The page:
Cities, Culture, and Dynamism


My latest report is now available from the American Enterprise Institute. It’s a look at the role of the culture of cities in economic dynamism and resiliency. I examine a few case studies, and from these try to draw out some cultural traits that seem to be relevant to success, notably an open social structure, invested leadership and institution building by civic elites, and a high value placed on education.

Here is an excerpt:

If the culture of a place is important to economic and civic success, yet is rooted in the past, perhaps even in the character of the founding of a place, is it possible to change it? The writers above offer a qualified yes.

First, local leaders should seek to understand their local culture. Because culture is in some ways the air we breathe, we do not always see or understand it. Much of culture is tacit and unwritten, complicating understanding. While corporate leaders often see culture as a source of competitive advantage and are highly intentional toward their corporate culture as a result, few political or civic leaders seem to do the same.

The first step then is for local leaders to gain an understanding of their own place and its culture. As with the case studies above, this is often simplified by the comparative historical case-study method. Leaders seeking to understand the culture of, for example, Columbus, Ohio, might contrast their city’s founding and historic development with that of Nashville, Tennessee. Or perhaps conduct a comparison of the three major cities of Ohio—Cincinnati, Cleveland, and Columbus, sometimes referred to as the “3C’s” inside the state.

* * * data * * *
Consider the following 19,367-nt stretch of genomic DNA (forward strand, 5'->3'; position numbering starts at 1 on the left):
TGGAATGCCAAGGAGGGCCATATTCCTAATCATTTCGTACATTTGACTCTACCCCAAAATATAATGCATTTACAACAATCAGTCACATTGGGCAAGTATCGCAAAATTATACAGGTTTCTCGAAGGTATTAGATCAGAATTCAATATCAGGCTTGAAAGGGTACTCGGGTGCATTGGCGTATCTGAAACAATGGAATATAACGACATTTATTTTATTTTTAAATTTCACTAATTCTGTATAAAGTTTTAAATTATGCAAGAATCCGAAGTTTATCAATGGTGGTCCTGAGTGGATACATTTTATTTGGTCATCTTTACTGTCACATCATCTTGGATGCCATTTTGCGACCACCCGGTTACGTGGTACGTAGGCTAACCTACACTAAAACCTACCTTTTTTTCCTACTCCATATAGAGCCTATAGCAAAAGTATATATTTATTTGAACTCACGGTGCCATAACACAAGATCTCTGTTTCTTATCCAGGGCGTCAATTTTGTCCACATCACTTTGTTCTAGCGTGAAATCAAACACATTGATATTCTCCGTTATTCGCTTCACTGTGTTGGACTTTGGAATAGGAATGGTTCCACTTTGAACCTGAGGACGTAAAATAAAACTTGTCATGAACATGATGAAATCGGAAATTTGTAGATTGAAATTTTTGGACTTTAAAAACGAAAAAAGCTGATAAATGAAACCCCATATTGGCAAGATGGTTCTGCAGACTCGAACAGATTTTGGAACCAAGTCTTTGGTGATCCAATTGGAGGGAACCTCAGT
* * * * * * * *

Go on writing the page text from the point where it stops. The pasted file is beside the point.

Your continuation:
Because of the outsized role of the founding generations in determining the long-term trajectory of a place’s culture, particular attention should be paid to them and their cultural origins. As Saxenian said of Route 128, “To be sure, regional institutions and culture are difficult to change. An industrial system is the product of historical processes that are not easily imitated or altered. However, the first step toward the regeneration of the Route 128 economy is self-understanding.”

Click over to read the whole thing.

This piece first appeared on

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Cover image photo credit: Jean-Christophe Benoist CC BY 3.0

Aaron M. Renn is an opinion-leading urban analyst, consultant, speaker, and writer on a mission to help America’s cities and people thrive and find real success in the 21st century. He also regularly contributes to and is cited by national and global media outlets, and his work has appeared in the The Guardian (UK), The New York Times, and The Washington Post, along with many others. Renn was a Senior Fellow at the Manhattan Institute from 2015-2019 and is a Contributing Editor at its quarterly magazine City Journal.